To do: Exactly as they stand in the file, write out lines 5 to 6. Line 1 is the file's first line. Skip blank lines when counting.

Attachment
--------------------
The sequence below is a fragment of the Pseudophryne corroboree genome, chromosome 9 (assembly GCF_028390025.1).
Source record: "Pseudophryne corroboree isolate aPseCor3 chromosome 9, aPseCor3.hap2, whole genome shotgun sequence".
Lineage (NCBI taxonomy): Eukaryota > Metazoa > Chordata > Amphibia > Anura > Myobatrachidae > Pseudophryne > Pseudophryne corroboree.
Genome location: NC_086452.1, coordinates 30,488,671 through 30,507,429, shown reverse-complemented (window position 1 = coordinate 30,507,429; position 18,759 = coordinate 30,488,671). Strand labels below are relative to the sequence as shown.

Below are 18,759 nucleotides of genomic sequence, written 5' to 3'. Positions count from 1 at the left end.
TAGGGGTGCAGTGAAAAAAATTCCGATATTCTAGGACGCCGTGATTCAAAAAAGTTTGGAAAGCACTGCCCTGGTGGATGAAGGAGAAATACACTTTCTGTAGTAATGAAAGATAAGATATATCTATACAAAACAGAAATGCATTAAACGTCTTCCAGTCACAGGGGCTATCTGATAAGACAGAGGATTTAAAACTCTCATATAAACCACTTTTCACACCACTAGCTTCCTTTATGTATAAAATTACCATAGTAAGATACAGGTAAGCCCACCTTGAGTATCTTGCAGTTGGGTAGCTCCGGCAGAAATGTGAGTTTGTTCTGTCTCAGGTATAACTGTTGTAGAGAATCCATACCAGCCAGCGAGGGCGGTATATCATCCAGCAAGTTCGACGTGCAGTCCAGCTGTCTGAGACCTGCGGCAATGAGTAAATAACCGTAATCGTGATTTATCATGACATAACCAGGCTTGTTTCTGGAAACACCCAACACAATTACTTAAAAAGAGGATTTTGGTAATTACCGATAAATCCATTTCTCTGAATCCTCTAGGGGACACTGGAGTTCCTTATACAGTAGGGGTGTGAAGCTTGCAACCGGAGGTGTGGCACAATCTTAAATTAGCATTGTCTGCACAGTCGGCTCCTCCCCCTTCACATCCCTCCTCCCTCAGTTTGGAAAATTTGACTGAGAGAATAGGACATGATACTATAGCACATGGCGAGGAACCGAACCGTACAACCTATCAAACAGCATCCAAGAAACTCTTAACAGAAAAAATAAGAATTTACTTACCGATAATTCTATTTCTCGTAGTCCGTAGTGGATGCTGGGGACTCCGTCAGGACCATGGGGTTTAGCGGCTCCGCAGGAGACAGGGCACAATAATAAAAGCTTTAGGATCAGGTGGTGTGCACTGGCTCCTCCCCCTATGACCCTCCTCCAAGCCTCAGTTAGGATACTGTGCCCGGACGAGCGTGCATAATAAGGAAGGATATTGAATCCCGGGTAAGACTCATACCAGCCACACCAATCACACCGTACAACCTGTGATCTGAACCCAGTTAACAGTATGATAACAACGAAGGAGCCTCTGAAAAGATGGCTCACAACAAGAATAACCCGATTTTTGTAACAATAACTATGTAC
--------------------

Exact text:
Below are 18,759 nucleotides of genomic sequence, written 5' to 3'. Positions count from 1 at the left end.
TAGGGGTGCAGTGAAAAAAATTCCGATATTCTAGGACGCCGTGATTCAAAAAAGTTTGGAAAGCACTGCCCTGGTGGATGAAGGAGAAATACACTTTCTGTAGTAATGAAAGATAAGATATATCTATACAAAACAGAAATGCATTAAACGTCTTCCAGTCACAGGGGCTATCTGATAAGACAGAGGATTTAAAACTCTCATATAAACCACTTTTCACACCACTAGCTTCCTTTATGTATAAAATTACCATAGTAAGATACAGGTAAGCCCACCTTGAGTATCTTGCAGTTGGGTAGCTCCGGCAGAAATGTGAGTTTGTTCTGTCTCAGGTATAACTGTTGTAGAGAATCCATACCAGCCAGCGAGGGCGGTATATCATCCAGCAAGTTCGACGTGCAGTCCAGCTGTCTGAGACCTGCGGCAATGAGTAAATAACCGTAATCGTGATTTATCATGACATAACCAGGCTTGTTTCTGGAAACACCCAACACAATTACTTAAAAAGAGGATTTTGGTAATTACCGATAAATCCATTTCTCTGAATCCTCTAGGGGACACTGGAGTTCCTTATACAGTAGGGGTGTGAAGCTTGCAACCGGAGGTGTGGCACAATCTTAAATTAGCATTGTCTGCACAGTCGGCTCCTCCCCCTTCACATCCCTCCTCCCTCAGTTTGGAAAATTTGACTGAGAGAATAGGACATGATACTATAGCACATGGCGAGGAACCGAACCGTACAACCTATCAAACAGCATCCAAGAAACTCTTAACAGAAAAAATAAGAATTTACTTACCGATAATTCTATTTCTCGTAGTCCGTAGTGGATGCTGGGGACTCCGTCAGGACCATGGGGTTTAGCGGCTCCGCAGGAGACAGGGCACAATAATAAAAGCTTTAGGATCAGGTGGTGTGCACTGGCTCCTCCCCCTATGACCCTCCTCCAAGCCTCAGTTAGGATACTGTGCCCGGACGAGCGTGCATAATAAGGAAGGATATTGAATCCCGGGTAAGACTCATACCAGCCACACCAATCACACCGTACAACCTGTGATCTGAACCCAGTTAACAGTATGATAACAACGAAGGAGCCTCTGAAAAGATGGCTCACAACAAGAATAACCCGATTTTTGTAACAATAACTATGTAC